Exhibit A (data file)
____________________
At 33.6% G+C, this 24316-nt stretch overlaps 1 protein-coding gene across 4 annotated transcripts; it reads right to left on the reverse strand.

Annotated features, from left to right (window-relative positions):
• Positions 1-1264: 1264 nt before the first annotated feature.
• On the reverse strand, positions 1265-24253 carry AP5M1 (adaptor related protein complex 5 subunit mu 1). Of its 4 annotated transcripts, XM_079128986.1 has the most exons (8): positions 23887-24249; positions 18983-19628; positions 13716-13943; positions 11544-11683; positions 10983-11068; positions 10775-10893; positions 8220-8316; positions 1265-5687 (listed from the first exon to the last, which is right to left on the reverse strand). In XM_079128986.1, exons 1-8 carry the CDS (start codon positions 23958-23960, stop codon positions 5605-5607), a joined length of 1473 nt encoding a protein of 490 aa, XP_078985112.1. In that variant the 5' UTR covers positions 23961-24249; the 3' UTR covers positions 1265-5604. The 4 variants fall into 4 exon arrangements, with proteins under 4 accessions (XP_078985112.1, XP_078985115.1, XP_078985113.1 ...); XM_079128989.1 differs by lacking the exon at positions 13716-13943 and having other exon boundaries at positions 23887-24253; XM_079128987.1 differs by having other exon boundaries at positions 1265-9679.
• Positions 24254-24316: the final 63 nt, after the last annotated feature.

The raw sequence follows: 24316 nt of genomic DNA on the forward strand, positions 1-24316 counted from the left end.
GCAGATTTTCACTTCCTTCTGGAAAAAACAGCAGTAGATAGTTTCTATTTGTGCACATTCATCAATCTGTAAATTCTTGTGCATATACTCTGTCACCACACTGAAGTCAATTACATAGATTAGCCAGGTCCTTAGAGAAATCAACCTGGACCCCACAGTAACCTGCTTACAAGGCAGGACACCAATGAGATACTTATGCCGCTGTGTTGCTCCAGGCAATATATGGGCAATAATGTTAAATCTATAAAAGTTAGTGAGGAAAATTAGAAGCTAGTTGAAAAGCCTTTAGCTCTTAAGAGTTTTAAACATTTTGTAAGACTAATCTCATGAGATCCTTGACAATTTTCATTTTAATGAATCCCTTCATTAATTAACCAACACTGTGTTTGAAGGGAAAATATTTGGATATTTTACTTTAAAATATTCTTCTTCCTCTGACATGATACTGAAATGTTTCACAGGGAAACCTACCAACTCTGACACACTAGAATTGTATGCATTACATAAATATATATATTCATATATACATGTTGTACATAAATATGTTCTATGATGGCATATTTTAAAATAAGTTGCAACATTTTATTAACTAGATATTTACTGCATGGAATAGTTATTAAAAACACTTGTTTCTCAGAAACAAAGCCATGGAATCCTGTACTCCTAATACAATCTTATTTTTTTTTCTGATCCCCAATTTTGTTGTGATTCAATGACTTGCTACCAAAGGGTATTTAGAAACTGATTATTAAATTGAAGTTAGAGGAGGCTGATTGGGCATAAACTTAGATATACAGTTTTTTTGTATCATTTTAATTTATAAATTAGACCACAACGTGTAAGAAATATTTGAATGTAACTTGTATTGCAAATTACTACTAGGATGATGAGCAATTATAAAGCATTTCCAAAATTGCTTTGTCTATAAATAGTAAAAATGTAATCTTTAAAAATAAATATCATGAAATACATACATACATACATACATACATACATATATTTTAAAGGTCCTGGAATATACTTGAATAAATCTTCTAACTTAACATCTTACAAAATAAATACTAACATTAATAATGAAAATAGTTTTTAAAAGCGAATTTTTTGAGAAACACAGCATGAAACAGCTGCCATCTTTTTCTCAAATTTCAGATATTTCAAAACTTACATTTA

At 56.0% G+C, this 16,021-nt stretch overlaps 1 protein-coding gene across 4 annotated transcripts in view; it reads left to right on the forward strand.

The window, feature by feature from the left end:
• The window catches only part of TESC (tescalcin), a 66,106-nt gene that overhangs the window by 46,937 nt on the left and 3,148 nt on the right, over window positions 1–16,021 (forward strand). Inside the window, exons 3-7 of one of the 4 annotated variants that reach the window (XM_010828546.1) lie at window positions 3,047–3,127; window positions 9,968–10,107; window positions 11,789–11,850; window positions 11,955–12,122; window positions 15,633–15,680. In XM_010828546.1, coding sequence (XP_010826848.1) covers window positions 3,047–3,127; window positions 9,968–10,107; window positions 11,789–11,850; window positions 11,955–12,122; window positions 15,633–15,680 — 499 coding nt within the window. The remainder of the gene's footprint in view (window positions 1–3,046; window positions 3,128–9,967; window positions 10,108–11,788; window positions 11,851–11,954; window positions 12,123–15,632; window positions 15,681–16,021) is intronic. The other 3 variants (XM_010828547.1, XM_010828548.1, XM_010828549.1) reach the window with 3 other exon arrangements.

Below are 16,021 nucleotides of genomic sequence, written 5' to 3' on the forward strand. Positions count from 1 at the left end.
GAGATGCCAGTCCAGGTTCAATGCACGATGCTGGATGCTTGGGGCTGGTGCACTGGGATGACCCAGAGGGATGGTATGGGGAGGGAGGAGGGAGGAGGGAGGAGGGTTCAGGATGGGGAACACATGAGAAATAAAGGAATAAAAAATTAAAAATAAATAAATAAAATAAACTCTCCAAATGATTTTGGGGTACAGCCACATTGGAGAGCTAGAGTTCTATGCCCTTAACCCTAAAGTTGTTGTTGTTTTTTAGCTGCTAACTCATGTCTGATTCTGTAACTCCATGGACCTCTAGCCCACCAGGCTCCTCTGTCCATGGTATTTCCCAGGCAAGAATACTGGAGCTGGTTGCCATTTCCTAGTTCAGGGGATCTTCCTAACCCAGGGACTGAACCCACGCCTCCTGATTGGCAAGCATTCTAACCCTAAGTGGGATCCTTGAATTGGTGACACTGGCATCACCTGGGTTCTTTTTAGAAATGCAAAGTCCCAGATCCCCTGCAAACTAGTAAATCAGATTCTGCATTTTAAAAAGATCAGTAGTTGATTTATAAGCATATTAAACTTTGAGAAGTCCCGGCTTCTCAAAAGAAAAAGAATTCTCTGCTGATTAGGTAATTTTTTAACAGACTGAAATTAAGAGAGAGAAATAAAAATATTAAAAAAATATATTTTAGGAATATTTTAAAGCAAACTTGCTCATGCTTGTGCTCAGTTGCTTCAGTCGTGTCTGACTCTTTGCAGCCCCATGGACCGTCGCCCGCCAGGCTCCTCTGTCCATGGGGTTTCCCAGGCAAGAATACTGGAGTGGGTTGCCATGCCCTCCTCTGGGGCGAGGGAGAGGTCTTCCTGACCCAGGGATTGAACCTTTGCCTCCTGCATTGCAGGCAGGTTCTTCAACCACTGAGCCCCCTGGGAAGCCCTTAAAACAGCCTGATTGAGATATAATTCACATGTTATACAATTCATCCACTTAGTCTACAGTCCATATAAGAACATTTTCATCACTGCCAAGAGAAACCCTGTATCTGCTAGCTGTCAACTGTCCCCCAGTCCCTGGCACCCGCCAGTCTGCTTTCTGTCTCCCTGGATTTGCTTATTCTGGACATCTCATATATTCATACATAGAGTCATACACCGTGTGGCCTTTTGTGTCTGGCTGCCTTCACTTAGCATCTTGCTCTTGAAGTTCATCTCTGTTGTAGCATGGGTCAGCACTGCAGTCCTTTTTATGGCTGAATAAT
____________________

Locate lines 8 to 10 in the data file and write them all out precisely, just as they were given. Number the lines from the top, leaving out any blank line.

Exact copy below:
At 56.0% G+C, this 16,021-nt stretch overlaps 1 protein-coding gene across 4 annotated transcripts in view; it reads left to right on the forward strand.

The window, feature by feature from the left end:
• The window catches only part of TESC (tescalcin), a 66,106-nt gene that overhangs the window by 46,937 nt on the left and 3,148 nt on the right, over window positions 1–16,021 (forward strand). Inside the window, exons 3-7 of one of the 4 annotated variants that reach the window (XM_010828546.1) lie at window positions 3,047–3,127; window positions 9,968–10,107; window positions 11,789–11,850; window positions 11,955–12,122; window positions 15,633–15,680. In XM_010828546.1, coding sequence (XP_010826848.1) covers window positions 3,047–3,127; window positions 9,968–10,107; window positions 11,789–11,850; window positions 11,955–12,122; window positions 15,633–15,680 — 499 coding nt within the window. The remainder of the gene's footprint in view (window positions 1–3,046; window positions 3,128–9,967; window positions 10,108–11,788; window positions 11,851–11,954; window positions 12,123–15,632; window positions 15,681–16,021) is intronic. The other 3 variants (XM_010828547.1, XM_010828548.1, XM_010828549.1) reach the window with 3 other exon arrangements.